Congratulations to Tom Davis, an Oxford Fusion CDT student who successfully defended his thesis at viva in December 2020. Tom’s thesis is entitled “On nanosized precipitates in steels for advanced nuclear reactors” and his supervisors are Professor Armstrong, Professor Moody, Dr Bagot & Dr Auger. Well done Tom!
Now that his PhD is complete, Tom’s plans for the future are:
“Next for me is to focus on my company, Davis & Musgrove Ltd. We are an innovative engineering British company that is solving some of the major challenges in fusion and fission energy, and defence systems. In particular to fusion, commercialisation of this energy source requires unique engineering, technology, and regulatory solutions. Our company has patent-pending technologies which we are actively developing for commercialisation which solves some of the most difficult challenges in fusion energy – building the box”.
An abstract from Tom’s thesis is below.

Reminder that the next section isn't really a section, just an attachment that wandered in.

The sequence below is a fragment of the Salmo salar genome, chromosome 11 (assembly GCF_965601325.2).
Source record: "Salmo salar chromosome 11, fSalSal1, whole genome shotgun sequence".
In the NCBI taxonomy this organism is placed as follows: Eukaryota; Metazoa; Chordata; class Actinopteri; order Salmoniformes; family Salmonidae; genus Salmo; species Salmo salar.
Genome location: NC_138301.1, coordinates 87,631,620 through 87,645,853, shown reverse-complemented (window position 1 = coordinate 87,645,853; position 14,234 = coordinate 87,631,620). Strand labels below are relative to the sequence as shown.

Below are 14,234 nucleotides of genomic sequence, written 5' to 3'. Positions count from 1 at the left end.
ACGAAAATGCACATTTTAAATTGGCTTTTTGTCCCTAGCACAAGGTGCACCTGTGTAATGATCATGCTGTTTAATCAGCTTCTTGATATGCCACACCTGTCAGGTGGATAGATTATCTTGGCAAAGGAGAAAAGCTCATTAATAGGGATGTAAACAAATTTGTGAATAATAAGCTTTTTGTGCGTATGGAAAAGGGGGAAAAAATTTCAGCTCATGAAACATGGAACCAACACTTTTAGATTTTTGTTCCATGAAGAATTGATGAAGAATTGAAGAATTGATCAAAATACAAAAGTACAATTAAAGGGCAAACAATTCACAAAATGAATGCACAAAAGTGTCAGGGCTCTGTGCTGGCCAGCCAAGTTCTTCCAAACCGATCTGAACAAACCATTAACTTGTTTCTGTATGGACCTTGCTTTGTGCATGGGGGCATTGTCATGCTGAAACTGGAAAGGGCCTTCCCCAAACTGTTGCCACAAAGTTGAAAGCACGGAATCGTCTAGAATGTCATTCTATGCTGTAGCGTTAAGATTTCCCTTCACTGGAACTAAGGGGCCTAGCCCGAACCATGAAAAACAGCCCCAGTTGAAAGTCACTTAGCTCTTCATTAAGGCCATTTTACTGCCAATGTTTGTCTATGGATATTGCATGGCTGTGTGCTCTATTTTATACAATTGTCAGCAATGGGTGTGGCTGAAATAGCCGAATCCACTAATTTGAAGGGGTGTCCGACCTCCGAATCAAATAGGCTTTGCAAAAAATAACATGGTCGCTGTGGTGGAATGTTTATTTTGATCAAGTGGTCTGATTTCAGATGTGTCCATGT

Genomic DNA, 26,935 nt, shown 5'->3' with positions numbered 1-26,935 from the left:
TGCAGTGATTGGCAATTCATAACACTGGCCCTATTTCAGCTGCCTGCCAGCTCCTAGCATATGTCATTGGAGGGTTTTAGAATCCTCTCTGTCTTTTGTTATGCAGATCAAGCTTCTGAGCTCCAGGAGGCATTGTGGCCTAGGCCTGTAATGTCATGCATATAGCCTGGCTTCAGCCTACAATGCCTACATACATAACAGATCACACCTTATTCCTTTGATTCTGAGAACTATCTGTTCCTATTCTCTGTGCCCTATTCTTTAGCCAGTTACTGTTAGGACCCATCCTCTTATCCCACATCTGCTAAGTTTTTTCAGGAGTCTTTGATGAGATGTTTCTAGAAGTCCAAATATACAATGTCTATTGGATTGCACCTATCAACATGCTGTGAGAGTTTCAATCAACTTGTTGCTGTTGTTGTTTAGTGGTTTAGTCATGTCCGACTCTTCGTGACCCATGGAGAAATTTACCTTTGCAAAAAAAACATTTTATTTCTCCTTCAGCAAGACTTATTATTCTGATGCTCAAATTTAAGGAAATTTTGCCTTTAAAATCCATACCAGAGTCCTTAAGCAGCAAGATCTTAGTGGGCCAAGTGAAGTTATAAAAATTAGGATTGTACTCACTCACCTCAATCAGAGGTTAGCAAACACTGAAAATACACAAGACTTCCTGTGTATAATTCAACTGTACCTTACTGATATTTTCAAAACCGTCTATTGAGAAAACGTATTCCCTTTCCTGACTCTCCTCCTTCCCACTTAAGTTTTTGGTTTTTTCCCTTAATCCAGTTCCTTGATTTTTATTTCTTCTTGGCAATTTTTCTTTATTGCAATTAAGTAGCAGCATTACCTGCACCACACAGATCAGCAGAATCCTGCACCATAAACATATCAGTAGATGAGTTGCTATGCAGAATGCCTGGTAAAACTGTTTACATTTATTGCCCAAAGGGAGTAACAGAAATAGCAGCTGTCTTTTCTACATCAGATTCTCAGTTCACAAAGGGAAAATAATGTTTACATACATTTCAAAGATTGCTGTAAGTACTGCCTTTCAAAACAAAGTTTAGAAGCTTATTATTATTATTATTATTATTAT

“Nuclear fission power is a reliable and zero carbon dioxide emitting energy source and nuclear fusion is regarded as the ultimate terrestrial energy source. Both processes require radiation resistant structural reactor core materials. Atom probe tomography, nanoindentation, and electron microscopy were used to investigate a) radiation-induced precipitation of nanosized MnNiSi precipitates (MNSP) and nanosized copper-rich precipitates (CRP), and radiation-induced solute segregation to dislocations in neutron and ion irradiated T91 ferritic martensitic steel and b) the effect of yttrium-titanium-oxygen (Y-Ti-O) nanosize precipitates on the grain structure and mechanical properties of Fe-14Cr-W-0.25Ti-0.25Y2O3 (14YWT (wt%)) oxide dispersion strengthened steel. Two neutron irradiated T91 steel conditions were investigated: 2.14 dpa at 327C and 8.82 dpa at 377C. The MNSP compositions fell near the MnSi(Ni) phase field, which is distinctly different than the typically cited ‘Gphase’ (Mn6Ni16Si7). MNSPs appeared as a coprecipitated appendage to CRPs. CRP-MNSP number densities, radii, and volume fractions agreed well with literature cluster dynamics model. Parallels were drawn between the limited database on MNSPs in neutron irradiated FeCr alloy systems with the extensive literature on precipitate evolution in reactor pressure vessel steels. T91 was Fe4+ irradiated from 0.12 dpa to 4.1 dpa at ∼300C with the characterisation of MNSP and their impact on mechanical properties were discussed. 14YWT Y-Ti-O (7–15 nm diameter; number density 1023 − 1024 #/m3) particles had a small effect on the hardness, suggesting that the dominant hardening mechanism was related to the grain boundary refinement rather than the dislocation pinning on the oxides”.